Wednesday, December 01, 2021
Stay connected with us

Home > Mental Health

Young Blood Jabs for Elderly to Rejuvenate Their Brains?

Update Date: Oct 19, 2012 10:41 AM EDT
Close

Although it might sound spooky, a new research claims to have made old brains lively again, with young blood!

A new research, which involved replacing ageing mice's blood with younger animals,' found out that the young blood helped rejuvenate the ageing brains by improving the connections between brain cells and memory.

Apparently, the treatment was so effective that an 18-month-old mice was found performing as good as a four month old. An 18-month-old mouse would be considered pretty old, as their life span is around 2 years.

The method, if proven safe, could also be used to cut down the ill effects of ageing on the human brain like memory loss, Alzheimer's etc.

Middle aged people could receive jabs contained donated blood of young adults in order to keep their brains healthy.

"Do I think that giving young blood could have an effect on a human? I'm thinking more and more that it might. It's not a drug that will have deleterious effects. It's just blood. We do it all the time for blood transfusions," researcher Saul Villeda told the Society for Neuroscience's annual conference in New Orleans.

For the research, scientists from Stanford University in the US 'sewed together' two mice of different ages, Mail Online reported.

The researchers connected the veins and arteries of both mice, which allowed the blood of the young one to flow into the older animal's body, and vice versa.

During the experiment, while the younger one's brain appeared to age the older one had its brain cells connection boosted and stronger. These connections are thought to be vital to the memory.

When memory tests were conducted, it was found that the old mice performed just as good as the young one and the treatment currently is being tested on animals with Alzheimer's-like disease.

This treatment, if works well, it could be even more beneficial than penicillin, say experts according to the report.

There are other studies that suggest that infusion of young blood could be beneficial for the muscles, liver and immune system. However, these studies are just at their beginning stage and a lot more studies will be required before scientists completely understand how it works and test it on humans.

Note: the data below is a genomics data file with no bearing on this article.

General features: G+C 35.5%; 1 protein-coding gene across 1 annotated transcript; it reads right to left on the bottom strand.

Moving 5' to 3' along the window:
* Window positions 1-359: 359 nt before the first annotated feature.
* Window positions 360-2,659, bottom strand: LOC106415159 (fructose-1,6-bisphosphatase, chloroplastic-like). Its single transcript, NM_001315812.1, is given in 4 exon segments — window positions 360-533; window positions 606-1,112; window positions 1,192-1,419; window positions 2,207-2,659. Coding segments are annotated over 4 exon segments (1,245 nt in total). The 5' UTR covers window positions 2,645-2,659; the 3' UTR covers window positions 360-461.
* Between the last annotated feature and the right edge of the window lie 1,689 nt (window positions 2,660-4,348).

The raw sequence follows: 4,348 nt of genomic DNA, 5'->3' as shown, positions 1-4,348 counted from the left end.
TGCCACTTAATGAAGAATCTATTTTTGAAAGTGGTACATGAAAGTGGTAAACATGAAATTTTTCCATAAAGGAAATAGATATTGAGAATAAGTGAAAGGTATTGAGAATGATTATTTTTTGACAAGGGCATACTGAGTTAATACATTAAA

It may also be possible to find the compounds in the blood which are creating this positive effecta dn turn them into a pill.

"Although this may suggest that Dracula author Bram Stoker had ideas way ahead of his time, temporarily plumbing teenagers' blood supplies into those of their great-grandparents does not seem a particularly feasible future therapy for cognitive decline in ageing. Instead this fascinating work suggests there may be significant benefit in working out what the "good stuff" is in the high octane young blood, so that we can provide just those key components to the elderly," Professor Andrew Randall, a brain disease expert from Exeter and Bristol Universities, was quoted as saying by Mail Online.

"The important questions are; what is in the blood of the younger mice that impacts the ageing process, and is it applicable to humans? Even if the finding leads only to a drug that prevents, rather than reverses the normal effects of ageing on the brain, the impact upon future generation will be substantial - potentially outweighing other wonder drugs such as penicillin," Professor Chris Mason, an expert in regenerative medicine from University College London, added.

Our findings open the possibility of utilizing young blood towards future therapeutic interventions aimed at reversing cognitive impairments in the elderly. It now becomes a promising prospect to test whether this extends beyond normal ageing towards reversing cellular and cognitive decline in those suffering from age-related neurodegenerative disorders such as Alzheimer's disease," Dr Villeda said.

See Now: What Republicans Don't Want You To Know About Obamacare

Get the Most Popular Stories in a Weekly Newsletter
© 2017 Counsel & Heal All rights reserved. Do not reproduce without permission.

Join the Conversation

Most Popular News

EDITOR'S Choices